Destination: Northville, NY; Washington D.C.
Time flies. Well, that's one way of putting it. 'Tempus Fugit' is the first of a two-parter in which a plane crash in upstate New York acts an icon of the show’s mythology. The circumstances surrounding the crash (and subsequent consequences) are as murky as anything The X-Files conspiracy has offered up and Mulder and Scully operate under the usual milieu of governmental pushback we’ve all come to cherish. Plus this arc peels back another layer about alien abductee Max Fenig (played once again by the sweet Scott Bellis), revealing that he has secrets heretofore unknown. And some of them are big. In essence, the episode feels like an older cousin to ‘E.B.E.’, which might be the best thing it has going for it. Though Scully’s birthday surprise (I mean, a sparkler, people), orchestrated by Mulder, is a damn close second.
Either because flying doesn’t conjure up enough awful images or a plane crash is inherently visually dramatic (or both!), Frank Spotinitz takes the mythology sideways in order to do another lap with memorable Mulder-ish doppelganger, Max Fenig. As an aside, it only took until season four for someone to pitch “a commercial plane gets hijacked by a UFO mid-flight” in the writers’ room for ‘Tempus Fugit’ to come to life. You got to love a show like that. The downing of Flight #549 really is another character here, and the huge set pieces of the crash site and the NTSB hangar allow for the usual XF brand of shady claustrophobic dread to permeate. One thing subverts expectation though – the head NTSB agent, Mike Millar (played by Joe Spano) goes from chiding Mulder for his alien assertions to all but believing his outrageous explanation despite everything he knows to be true in this world.
On the Max front, we find out he has a "sister," Sharon. At the very least, he has someone whom he considers enough of an ally to let her in on his plan consisting of a chemical heist from his place of employment that might be nothing short of domestic terrorism. Sharon is an indirect passageway into Max’s complicated mind since she must act as an advocate for Max’s agenda once his body is identified among the crash victims. She provides Mulder and Scully with fistfuls of letters before she, herself, appears to be abducted. The communiqués from Max represent a man much more troubled by his life circumstances than has been detailed before.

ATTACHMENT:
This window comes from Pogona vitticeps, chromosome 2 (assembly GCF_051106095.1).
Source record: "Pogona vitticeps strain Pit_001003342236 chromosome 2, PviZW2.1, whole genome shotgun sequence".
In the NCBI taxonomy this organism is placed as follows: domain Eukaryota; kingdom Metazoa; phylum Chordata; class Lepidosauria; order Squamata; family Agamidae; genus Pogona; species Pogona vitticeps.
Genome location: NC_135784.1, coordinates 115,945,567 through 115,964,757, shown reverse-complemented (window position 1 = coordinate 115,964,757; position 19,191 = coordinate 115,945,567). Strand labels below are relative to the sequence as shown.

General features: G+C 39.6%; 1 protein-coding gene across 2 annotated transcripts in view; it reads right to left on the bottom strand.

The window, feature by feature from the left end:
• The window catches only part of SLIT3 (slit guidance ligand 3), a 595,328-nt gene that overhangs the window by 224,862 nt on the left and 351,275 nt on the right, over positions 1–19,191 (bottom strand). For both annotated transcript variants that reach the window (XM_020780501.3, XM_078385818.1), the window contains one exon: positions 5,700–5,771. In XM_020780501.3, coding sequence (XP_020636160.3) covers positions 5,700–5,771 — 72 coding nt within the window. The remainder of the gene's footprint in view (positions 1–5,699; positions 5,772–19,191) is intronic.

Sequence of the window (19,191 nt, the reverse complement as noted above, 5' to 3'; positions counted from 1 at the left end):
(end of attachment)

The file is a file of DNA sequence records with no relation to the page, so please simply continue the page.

But right down to the music, ‘Tempus Fugit’ twinkles with that “Everyone’s against us, Scully” vibe of much older episodes (like the aforementioned ‘E.B.E.’ or the pilot). Right down to the military turncoat, Sergeant Frish (Tom O’Brien), the goings-on here are the best the show offers when it comes to suspense, suspicion and cover-ups. Only by now, Mulder and Scully have seen so much with the other, have suffered and sacrificed and sublimated anything resembling a regular life along the way and necessarily trust only each other to keep going.
* Mulder and Scully joke about alien implants as earrings. Amazing.
* I love how all of the watches at the crash site are gone mysteriously. It’s so creepy great.
* Mulder calls Scully way too late at night because she has to come over right this second – she just has to.
* Pendrell’s drunken behavior is unexpected thus a standout.
Scully: “You sure know how to make a girl feel special on her birthday.”
Mulder: “Once I got a quarter off the deep end at the Y pool.”
Final Analysis: Beginning of the best two-parter of season four thanks to high production values, old-school conspiracy stylings and two agents irrefutably at ease with the other.